Bmaptool: A simpler way to copy ISOs
4 minute reading time
Bmaptool is a project created by Intel for creating and copying data using block maps. It’s meant to be a simpler, faster, and more reliable tool than
From their GitHub page:
- Faster. Depending on various factors, like write speed, image size, how full is the image, and so on,
bmaptoolwas 5-7 times faster than
ddin the Tizen IVI project.
bmaptoolverifies data integrity while flashing, which means that possible data corruptions will be noticed immediately.
bmaptoolcan read images directly from the remote server, so users do not have to download images and save them locally.
- Protects user’s data. Unlike
dd, if you make a mistake and specify a wrong block device name,
bmaptoolwill less likely destroy your data because it has protection mechanisms which, for example, prevent
bmaptoolfrom writing to a mounted block device.
It comes with two commands create and copy. Create generates the block maps which isn’t required to use the application. However, having a bmap will speed up the copying process. The syntax of the copy command is the following
sudo bmaptool copy SRC DST
Let’s say that I want to flash the latest Ubuntu ISO to a USB stick located at
/dev/sdX. As the third bullet point claims, I can easily use the URL as SRC and since we don’t have a bmap, we’ll have to specify that with the flag
sudo bmaptool copy --nobmap https://releases.ubuntu.com/22.04.1/ubuntu-22.04.1-desktop-amd64.iso /dev/sdX
Example run on my desktop:
bmaptool: info: no bmap given, copy entire image to '/dev/sdX' / bmaptool: info: synchronizing '/dev/sdX' bmaptool: info: copying time: 3m 7.3s, copying speed 19.5 MiB/sec
Now if we have the ISO downloaded on our computer, we can take the time to create a bmap for it.
sudo bmaptool create ubuntu-22.04.1-desktop-amd64.iso > ubuntu-22.04.1-desktop-amd64.bmap
A bmap file is a human readable XML file that shows the block map and the checksums for each block.
<?xml version="1.0" ?> <!-- This file contains the block map for an image file, which is basically a list of useful (mapped) block numbers in the image file. In other words, it lists only those blocks which contain data (boot sector, partition table, file-system metadata, files, directories, extents, etc). These blocks have to be copied to the target device. The other blocks do not contain any useful data and do not have to be copied to the target device. The block map an optimization which allows to copy or flash the image to the image quicker than copying of flashing the entire image. This is because with bmap less data is copied: <MappedBlocksCount> blocks instead of <BlocksCount> blocks. Besides the machine-readable data, this file contains useful commentaries which contain human-readable information like image size, percentage of mapped data, etc. The 'version' attribute is the block map file format version in the 'major.minor' format. The version major number is increased whenever an incompatible block map format change is made. The minor number changes in case of minor backward-compatible changes. --> <bmap version="2.0"> <!-- Image size in bytes: 3.6 GiB --> <ImageSize> 3826831360 </ImageSize> <!-- Size of a block in bytes --> <BlockSize> 4096 </BlockSize> <!-- Count of blocks in the image file --> <BlocksCount> 934285 </BlocksCount> <!-- Count of mapped blocks: 3.6 GiB or 100.0% --> <MappedBlocksCount> 934285 </MappedBlocksCount> <!-- Type of checksum used in this file --> <ChecksumType> sha256 </ChecksumType> <!-- The checksum of this bmap file. When it is calculated, the value of the checksum has be zero (all ASCII "0" symbols). --> <BmapFileChecksum> e69f56b4cf11a26fba8700bc66a443a20f667d0d0fe1c2d8028715ac060c402d </BmapFileChecksum> <!-- The block map which consists of elements which may either be a range of blocks or a single block. The 'chksum' attribute (if present) is the checksum of this blocks range. --> <BlockMap> <Range chksum="c396e956a9f52c418397867d1ea5c0cf1a99a49dcf648b086d2fb762330cc88d"> 0-934284 </Range> </BlockMap> </bmap>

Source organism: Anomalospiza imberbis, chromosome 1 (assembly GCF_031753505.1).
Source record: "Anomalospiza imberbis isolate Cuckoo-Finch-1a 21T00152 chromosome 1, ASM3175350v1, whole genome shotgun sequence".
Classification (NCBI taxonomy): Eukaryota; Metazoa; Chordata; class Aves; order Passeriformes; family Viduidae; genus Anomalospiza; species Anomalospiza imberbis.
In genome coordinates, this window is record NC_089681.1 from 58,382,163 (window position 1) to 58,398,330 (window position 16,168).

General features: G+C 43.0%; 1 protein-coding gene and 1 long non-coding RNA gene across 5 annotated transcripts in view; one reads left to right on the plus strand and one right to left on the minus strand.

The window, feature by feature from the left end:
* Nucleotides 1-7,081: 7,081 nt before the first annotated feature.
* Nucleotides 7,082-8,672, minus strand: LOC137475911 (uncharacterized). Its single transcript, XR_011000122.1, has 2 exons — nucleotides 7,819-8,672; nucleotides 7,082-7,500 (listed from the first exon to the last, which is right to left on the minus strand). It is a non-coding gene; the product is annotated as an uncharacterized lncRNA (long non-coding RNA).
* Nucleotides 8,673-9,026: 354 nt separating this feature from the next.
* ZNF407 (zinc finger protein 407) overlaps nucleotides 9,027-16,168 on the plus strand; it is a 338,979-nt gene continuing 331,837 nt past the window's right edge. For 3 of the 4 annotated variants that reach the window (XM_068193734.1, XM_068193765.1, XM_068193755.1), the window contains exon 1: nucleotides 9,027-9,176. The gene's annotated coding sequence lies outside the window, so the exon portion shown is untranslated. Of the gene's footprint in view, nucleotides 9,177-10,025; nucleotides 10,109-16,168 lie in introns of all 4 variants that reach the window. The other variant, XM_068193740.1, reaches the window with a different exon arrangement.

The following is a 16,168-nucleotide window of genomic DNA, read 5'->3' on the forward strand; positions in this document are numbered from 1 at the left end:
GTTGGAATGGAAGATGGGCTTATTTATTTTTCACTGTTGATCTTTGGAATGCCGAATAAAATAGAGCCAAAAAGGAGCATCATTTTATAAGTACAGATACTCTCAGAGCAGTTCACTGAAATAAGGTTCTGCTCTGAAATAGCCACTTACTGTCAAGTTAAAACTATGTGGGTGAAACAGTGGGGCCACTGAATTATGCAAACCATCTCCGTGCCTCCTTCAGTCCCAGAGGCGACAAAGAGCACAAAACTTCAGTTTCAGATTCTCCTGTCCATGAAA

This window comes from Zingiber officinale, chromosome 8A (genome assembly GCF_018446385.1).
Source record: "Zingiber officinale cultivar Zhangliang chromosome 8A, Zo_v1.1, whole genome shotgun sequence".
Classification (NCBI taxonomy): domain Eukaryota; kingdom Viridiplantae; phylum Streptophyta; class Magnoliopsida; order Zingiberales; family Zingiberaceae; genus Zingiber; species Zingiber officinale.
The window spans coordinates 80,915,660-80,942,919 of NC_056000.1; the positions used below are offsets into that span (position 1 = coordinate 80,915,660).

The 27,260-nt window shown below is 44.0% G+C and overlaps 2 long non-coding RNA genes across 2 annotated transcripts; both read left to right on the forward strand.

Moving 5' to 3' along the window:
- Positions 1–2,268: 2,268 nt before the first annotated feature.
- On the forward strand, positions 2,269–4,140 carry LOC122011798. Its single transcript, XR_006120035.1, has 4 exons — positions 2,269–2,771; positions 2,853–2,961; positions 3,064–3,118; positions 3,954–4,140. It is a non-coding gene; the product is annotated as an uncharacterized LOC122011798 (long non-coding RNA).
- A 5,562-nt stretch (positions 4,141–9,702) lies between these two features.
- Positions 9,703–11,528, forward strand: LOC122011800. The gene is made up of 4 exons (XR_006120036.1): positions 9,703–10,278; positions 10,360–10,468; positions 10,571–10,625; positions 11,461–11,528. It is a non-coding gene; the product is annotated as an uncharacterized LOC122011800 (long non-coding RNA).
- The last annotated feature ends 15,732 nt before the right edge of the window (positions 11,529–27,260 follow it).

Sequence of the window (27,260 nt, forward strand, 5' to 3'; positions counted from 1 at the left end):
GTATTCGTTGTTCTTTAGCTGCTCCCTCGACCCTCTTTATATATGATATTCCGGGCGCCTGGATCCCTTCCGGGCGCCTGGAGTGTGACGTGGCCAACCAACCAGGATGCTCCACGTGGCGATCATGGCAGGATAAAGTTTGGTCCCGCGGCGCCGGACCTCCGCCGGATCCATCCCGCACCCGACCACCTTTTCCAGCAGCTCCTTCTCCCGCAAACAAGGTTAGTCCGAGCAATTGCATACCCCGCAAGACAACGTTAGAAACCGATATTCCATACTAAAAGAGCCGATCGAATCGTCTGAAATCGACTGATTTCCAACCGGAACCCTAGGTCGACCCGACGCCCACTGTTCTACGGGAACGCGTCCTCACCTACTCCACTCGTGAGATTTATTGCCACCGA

Once we have generated the bmap, we can copy the ISO to the device.
sudo bmaptool copy ubuntu-22.04.1-desktop-amd64.iso /dev/sdX
Example run on my desktop:
bmaptool: info: discovered bmap file 'ubuntu-22.04.1-desktop-amd64.bmap' bmaptool: info: block map format version 2.0 bmaptool: info: 934285 blocks of size 4096 (3.6 GiB), mapped 934285 blocks (3.6 GiB or 100.0%) bmaptool: info: copying image 'ubuntu-22.04.1-desktop-amd64.iso' to block device '/dev/sdX' using bmap file 'ubuntu-22.04.1-desktop-amd64.bmap' bmaptool: info: 100% copied bmaptool: info: synchronizing '/dev/sdX' bmaptool: info: copying time: 2m 49.2s, copying speed 21.6 MiB/sec
Recall that the
bmap generation isn’t necessary, as you can pass in the